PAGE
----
Automated tests shed more light on the mycotoxin threat

Multiplex testing for a range of mycotoxins down to a level of two parts per billion marks a new era in grain and feed quality management


Mycotoxins have become a growing concern due to irregular climate conditions, particularly hot and humid weather. These conditions provide an ideal environment for mycotoxins such as aflatoxin B to thrive, posing significant risks to both animal health and food safety.


Relieving the burden of manual testing

Within busy labs, testing has proven to be a burdensome task for staff. The traditional methods are time-consuming, labor-intensive, and prone to inconsistencies and errors. The consequences of inadequate testing extend downstream in the supply chain, leading to poor animal growth, compromised animal health, and potential risks to human health if mycotoxins contaminate the food chain, for example, via dairy cattle feed to milk and then cheese.

Recognizing the challenge, producers like Comazoo feed cooperative in northern Italy have embraced laboratory automation as a solution. Comazoo has adopted the MycoFoss™ automated mycotoxin tester, a powerful tool that has revolutionized their testing processes.

The implementation of MycoFoss has allowed the laboratory at Comazoo to meet standards reliably while freeing up valuable time and resources. In a recent video interview, laboratory manager Roberta Benini emphasizes that the MycoFoss system offers a fully automated process, enabling any operator to perform mycotoxin testing efficiently. This automated solution has proven particularly valuable in handling a regular flow of trucks carrying raw materials like maize that requires thorough testing before unloading.

Consistent tests down to two ppb helps to set new de-facto standards 

A particular area of concern is when maize is to be used for dairy feed. Comazoo's feed plant is situated close to major cheese-producing regions in northern Italy, such as Grana Padano and Parmigiano Reggiano. The presence of aflatoxins in maize used for dairy cows' feed poses a significant risk, as it can lead to milk contamination and ultimately affect the quality and safety of the cheese produced from it. 

This provides a prime example of how proactive strategies are becoming increasingly important as extreme weather conditions that encourage mycotoxins become more common. As the uncertainty about incoming raw materials grows, the ability to test consistently to levels as low as two ppb supports goals to raise the bar on standards. ”We have internal limits that are even lower than the legal limits,” says Benini. “For dairy cows, we consider it should not exceed two ppb. If it goes up to six ppb, we can transfer it to use for beef cattle and pigs. Anything above six ppb, which is still a low level and still within legal levels, we are contractually permitted to reject.”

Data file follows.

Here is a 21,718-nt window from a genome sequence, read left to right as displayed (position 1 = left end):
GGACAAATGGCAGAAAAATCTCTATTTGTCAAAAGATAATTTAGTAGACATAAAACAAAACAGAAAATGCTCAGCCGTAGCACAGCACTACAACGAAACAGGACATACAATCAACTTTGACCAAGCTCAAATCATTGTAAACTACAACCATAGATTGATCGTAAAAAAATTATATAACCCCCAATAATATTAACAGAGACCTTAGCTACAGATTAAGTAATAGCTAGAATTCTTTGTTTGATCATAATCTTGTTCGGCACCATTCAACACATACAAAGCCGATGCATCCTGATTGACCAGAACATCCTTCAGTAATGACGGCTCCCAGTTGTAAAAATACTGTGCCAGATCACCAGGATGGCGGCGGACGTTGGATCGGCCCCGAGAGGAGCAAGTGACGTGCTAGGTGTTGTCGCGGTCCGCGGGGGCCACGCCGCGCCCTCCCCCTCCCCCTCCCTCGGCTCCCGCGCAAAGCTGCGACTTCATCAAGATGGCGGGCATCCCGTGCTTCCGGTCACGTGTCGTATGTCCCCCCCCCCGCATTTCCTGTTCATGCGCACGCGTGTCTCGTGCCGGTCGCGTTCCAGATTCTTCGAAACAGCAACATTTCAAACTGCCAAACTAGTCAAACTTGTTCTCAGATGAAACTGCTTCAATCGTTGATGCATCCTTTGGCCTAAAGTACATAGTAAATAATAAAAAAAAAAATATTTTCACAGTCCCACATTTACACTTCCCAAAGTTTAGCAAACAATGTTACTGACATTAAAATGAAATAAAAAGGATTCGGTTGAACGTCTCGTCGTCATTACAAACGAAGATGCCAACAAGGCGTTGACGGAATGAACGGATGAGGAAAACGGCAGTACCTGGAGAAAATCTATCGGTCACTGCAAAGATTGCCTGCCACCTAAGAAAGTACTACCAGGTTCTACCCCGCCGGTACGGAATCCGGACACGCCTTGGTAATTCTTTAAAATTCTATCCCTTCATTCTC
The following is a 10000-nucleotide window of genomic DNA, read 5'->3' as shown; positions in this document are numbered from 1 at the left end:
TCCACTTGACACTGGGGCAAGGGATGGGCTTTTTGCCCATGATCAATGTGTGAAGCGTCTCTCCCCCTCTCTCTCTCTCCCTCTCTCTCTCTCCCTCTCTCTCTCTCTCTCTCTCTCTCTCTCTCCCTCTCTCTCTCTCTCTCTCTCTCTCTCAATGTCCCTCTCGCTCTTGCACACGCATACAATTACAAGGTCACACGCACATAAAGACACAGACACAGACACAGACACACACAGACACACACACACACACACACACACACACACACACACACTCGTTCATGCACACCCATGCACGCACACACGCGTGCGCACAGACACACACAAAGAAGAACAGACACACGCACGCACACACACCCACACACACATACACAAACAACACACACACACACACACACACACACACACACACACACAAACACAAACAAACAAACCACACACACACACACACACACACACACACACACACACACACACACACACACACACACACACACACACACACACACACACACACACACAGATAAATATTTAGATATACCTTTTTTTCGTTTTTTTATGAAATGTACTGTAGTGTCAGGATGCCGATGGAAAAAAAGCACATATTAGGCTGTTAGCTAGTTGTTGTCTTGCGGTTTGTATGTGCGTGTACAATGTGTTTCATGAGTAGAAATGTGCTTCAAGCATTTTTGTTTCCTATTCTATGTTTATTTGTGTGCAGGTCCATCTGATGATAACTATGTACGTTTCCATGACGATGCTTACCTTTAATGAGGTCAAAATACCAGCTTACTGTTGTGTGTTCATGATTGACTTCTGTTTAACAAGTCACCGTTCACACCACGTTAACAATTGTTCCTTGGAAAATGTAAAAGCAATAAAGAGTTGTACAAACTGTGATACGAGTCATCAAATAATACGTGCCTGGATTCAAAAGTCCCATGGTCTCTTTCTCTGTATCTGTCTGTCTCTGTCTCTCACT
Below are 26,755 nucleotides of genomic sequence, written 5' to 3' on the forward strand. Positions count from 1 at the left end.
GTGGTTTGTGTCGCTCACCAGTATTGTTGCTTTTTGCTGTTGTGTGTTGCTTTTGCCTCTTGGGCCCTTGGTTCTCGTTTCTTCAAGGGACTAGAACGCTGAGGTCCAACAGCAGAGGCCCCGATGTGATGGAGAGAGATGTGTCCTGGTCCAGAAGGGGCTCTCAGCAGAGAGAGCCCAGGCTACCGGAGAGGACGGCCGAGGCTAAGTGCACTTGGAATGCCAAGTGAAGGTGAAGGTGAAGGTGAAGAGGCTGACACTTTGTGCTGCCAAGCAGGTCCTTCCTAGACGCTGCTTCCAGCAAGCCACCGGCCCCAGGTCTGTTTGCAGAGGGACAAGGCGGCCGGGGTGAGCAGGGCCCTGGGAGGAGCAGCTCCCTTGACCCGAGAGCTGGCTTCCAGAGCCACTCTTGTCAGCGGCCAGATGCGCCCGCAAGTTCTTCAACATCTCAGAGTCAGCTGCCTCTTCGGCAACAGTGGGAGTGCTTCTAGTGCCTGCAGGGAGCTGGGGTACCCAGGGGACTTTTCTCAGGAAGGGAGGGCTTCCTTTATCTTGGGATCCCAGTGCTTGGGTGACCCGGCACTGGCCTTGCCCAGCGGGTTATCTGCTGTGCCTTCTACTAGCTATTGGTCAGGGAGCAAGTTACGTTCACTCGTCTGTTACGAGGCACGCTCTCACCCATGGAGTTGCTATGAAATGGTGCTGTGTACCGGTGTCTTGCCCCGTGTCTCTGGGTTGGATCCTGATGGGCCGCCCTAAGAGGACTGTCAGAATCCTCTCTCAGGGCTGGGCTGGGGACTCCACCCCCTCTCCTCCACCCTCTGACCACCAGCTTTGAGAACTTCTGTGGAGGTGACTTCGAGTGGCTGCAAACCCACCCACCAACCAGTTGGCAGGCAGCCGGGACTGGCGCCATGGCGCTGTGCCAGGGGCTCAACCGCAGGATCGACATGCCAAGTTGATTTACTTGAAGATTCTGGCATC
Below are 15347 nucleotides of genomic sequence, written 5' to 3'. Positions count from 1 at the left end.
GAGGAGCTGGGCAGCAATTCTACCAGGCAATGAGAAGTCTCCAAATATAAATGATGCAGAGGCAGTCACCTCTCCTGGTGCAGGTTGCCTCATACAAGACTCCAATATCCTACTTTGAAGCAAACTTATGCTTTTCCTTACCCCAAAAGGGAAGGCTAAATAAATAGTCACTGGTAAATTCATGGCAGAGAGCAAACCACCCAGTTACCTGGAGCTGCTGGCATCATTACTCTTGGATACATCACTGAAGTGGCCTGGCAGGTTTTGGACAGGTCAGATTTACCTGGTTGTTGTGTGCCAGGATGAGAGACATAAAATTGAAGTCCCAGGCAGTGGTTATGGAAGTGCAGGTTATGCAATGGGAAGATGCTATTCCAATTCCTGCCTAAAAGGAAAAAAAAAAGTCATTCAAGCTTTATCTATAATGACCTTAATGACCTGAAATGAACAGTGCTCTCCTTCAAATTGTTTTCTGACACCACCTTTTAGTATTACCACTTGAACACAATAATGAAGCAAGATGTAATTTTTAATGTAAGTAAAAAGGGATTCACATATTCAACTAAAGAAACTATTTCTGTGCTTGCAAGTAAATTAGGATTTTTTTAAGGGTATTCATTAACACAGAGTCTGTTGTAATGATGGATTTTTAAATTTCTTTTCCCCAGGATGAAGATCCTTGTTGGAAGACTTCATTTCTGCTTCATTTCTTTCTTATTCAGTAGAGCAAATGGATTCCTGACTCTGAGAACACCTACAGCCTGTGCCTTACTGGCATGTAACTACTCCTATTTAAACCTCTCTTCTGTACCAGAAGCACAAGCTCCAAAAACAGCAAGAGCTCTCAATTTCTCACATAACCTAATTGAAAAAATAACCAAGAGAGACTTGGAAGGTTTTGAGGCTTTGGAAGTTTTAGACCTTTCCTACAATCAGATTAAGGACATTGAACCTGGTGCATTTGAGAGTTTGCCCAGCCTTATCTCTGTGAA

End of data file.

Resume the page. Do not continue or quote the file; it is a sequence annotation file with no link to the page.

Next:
Her comments are echoed by other forward-looking laboratories across the grain and feed industry that FOSS has spoken to in connection with the MycoFoss. The value of automation in freeing-up resources and ensuring consistency in testing is a common theme that sets the breathing space required for a more aggressive approach to the mycotoxin threat. 

Multiplexing expands the quality control horizon

Another theme is that the ability to test up to six different mycotoxins in a single test is providing important new insights into the true nature of the threat from mycotoxins.


Through its multiplexing feature, the instrument delivers up to six results at a time on the same sample with no extra work involved. Users of the MycoFoss are finding that this encourages a broader screening that can shed new light on potential issues for the supply chain. For instance, higher levels of DON in barley have been seen even though levels of others such as aflatoxin B are low or non-existent. 

Summing up the automation advantage

While MycoFoss is still quite a new concept, use in the field clearly indicates some areas where it is of particular value:


Compared to manual methods, it ensures consistent results, reducing the potential for human error and variability in testing
The automation provided by MycoFoss streamlines the testing process, allowing operators to complete tasks faster and allocate resources more effectively
Measuring a range of mycotoxins down to two ppb, MycoFoss enables laboratories to not only meet legal standards, but also to adopt a more ambitious approach to internal standards 
The multiplexing aspect can yield ‘aha’ moments with the potential to plug gaps in the current supply chain testing regime

Given the present challenges to the supply chains, such advances offer a timely opportunity for busy grain and feed laboratories to take mycotoxin testing to a new level while freeing-up valuable resources. What’s more, it’s an approach that will become increasingly essential to the protection of our grain and feed supply against the ever-growing threat of contamination with harmful mycotoxins. 


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